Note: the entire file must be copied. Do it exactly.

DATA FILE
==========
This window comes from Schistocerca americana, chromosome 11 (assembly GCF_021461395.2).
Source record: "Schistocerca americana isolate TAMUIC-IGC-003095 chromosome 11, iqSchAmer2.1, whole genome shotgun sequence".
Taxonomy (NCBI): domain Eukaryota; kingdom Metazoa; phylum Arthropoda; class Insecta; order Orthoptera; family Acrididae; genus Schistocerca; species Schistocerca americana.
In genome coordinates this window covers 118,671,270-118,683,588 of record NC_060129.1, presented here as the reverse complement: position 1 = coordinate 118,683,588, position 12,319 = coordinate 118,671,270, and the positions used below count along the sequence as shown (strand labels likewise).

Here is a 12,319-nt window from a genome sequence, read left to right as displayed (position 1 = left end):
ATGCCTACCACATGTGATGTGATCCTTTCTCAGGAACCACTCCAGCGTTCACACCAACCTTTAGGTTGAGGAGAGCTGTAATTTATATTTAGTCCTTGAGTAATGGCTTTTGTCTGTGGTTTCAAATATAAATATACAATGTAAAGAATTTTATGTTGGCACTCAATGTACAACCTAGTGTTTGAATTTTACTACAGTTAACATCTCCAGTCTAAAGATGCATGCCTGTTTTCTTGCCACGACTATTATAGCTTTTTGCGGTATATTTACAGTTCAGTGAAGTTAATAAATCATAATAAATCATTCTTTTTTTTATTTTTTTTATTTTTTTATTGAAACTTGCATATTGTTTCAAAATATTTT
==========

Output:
This window comes from Schistocerca americana, chromosome 11 (assembly GCF_021461395.2).
Source record: "Schistocerca americana isolate TAMUIC-IGC-003095 chromosome 11, iqSchAmer2.1, whole genome shotgun sequence".
Taxonomy (NCBI): domain Eukaryota; kingdom Metazoa; phylum Arthropoda; class Insecta; order Orthoptera; family Acrididae; genus Schistocerca; species Schistocerca americana.
In genome coordinates this window covers 118,671,270-118,683,588 of record NC_060129.1, presented here as the reverse complement: position 1 = coordinate 118,683,588, position 12,319 = coordinate 118,671,270, and the positions used below count along the sequence as shown (strand labels likewise).

Here is a 12,319-nt window from a genome sequence, read left to right as displayed (position 1 = left end):
ATGCCTACCACATGTGATGTGATCCTTTCTCAGGAACCACTCCAGCGTTCACACCAACCTTTAGGTTGAGGAGAGCTGTAATTTATATTTAGTCCTTGAGTAATGGCTTTTGTCTGTGGTTTCAAATATAAATATACAATGTAAAGAATTTTATGTTGGCACTCAATGTACAACCTAGTGTTTGAATTTTACTACAGTTAACATCTCCAGTCTAAAGATGCATGCCTGTTTTCTTGCCACGACTATTATAGCTTTTTGCGGTATATTTACAGTTCAGTGAAGTTAATAAATCATAATAAATCATTCTTTTTTTTATTTTTTTTATTTTTTTATTGAAACTTGCATATTGTTTCAAAATATTTT